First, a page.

Director – Julian Doyle, Screenplay – Bruce Dickinson & Julian Doyle, Producers – Justin Peyton & Bill Timlett, Photography – Brian Herlihy, Visual Effects – Motion FX, Prosthetic Visual Effects – Sunil Chandragiri, Sophie Lidiard & Brendan Lonergan, Production Design – Mark Tanner. Production Company – Bill and Ben/Duellist Film/Focus Films/E-Motion/Big Red Pixel UK/Robert Fraser Asset Management
Simon Callow (Professor Oliver Haddo/Aleister Crowley), Kal Webber (Dr Joshua Mathers), Lucy Cudden (Lia Robinson), Jud Charlton (Victor Nuberg), Paul McDowell (Dr Symonds), John Shrapnel (Aleister Crowley), Helen Millar (Rose), Mike Shannon (Alex), Geoff Breton (Young Symonds), Sean Rea (Young Alex), Terence Bayler (Professor Brent), Gemma Hiles (Ruby), Christina Chong (Mei-Ling)
In the year 2000, American physicist Joshua Mathers arrives at Cambridge to help with the Z93 quantum physics project. At the same time, in a nearby laboratory, English lecturer Oliver Haddo agrees to act as a subject in an experimental virtual reality suit but this goes wrong and Haddo emerges changed. He urinates on the students at one of his lectures and claims that he is now the famous occultist Aleister Crowley. Lia Robinson, a young intern with the student newspaper who has come to interview Mathers, becomes fascinated by this. She and Mathers come to believe that Crowley, who claimed to be the reincarnation of a string of famous alchemists and occultists, has returned in Haddo’s body. Haddo demonstrates the ability to wield magic and, as they realise, seems bent on conducting a ceremony referred to as the Chemical Wedding that will fortify his reincarnation. The ritual requires a red-haired woman and the others realise that Haddo has determined to lure Lia for this purpose.
Aleister Crowley (1875-1947) is a fascinating figure in British 20th Century culture. The son of a Plymouth Brethren family, Crowley rebelled against his upbringing and strayed into drug-taking and sexual experimentation where he eventually became notorious for his libertine lifestyle. Crowley developed a fascination with magic and the occult (although was not, as he is commonly misidentified, ever a practicing Satanist) and became a member of the mystical society Hermetic Order of the Golden Dawn. On a visit to Egypt in 1904, Crowley claimed that he had been contacted by a spirit named Aiwass who provided him with the text of a book he later published as The Book of the Law (1904). This became the basis of a religion that Crowley named Thelema. Here Crowley laid down a complex series of rituals that he names magick and a code of morality – the most common phrase that came out of this was the precept ‘Do what thou want shall be the whole of the law.” Crowley’s lifestyle and practices attracted great outrage during the day and he was called ‘the wickedest man in England.’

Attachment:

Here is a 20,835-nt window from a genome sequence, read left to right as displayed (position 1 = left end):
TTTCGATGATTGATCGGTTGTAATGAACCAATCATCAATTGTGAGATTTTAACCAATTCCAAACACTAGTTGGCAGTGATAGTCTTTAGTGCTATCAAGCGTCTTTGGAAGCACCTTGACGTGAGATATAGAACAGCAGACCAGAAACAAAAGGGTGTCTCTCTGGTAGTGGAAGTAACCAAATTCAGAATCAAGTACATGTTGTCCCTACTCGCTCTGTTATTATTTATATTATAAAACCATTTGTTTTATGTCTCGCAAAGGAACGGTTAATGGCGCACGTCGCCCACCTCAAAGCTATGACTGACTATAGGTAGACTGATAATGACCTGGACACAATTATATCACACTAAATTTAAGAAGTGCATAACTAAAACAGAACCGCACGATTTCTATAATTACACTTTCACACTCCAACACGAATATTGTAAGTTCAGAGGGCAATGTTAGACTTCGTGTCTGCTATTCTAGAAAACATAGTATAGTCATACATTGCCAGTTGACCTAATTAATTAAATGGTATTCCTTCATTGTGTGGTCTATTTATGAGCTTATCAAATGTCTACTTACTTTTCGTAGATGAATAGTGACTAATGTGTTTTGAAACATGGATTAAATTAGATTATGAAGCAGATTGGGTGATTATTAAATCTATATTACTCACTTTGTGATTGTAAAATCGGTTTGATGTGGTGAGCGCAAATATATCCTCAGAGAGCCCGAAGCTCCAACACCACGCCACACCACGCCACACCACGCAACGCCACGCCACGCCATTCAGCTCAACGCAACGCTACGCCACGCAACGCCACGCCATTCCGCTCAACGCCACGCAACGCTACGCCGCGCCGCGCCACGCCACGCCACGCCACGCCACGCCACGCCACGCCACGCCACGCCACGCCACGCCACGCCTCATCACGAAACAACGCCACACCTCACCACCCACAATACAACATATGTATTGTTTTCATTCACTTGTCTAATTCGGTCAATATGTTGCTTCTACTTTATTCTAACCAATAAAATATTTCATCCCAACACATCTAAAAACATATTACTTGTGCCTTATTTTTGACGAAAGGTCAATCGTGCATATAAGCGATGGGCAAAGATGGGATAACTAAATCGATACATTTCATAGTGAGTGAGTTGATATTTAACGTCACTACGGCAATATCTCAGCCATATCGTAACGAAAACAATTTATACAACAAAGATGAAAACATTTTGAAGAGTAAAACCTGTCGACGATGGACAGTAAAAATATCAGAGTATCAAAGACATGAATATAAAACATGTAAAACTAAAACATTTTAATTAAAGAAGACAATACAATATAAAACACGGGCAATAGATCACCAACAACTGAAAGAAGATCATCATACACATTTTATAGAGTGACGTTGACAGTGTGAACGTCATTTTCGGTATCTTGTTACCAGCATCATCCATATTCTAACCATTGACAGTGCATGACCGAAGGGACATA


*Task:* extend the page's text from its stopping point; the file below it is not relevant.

Chemical Wedding was the second directorial outing for Julian Doyle, better known as a second-unit director and editor who worked on the various Monty Python films and on films individually directed by Terry Gilliam and Terry Jones. Doyle has directed and written two other films – Love Potion (1987), a Gothic horror set in a drug rehab program, and Twilight of the Gods (2013), which has a similar plot to Chemical Wedding and features the ghost of Richard Wagner, although neither of these are widely available.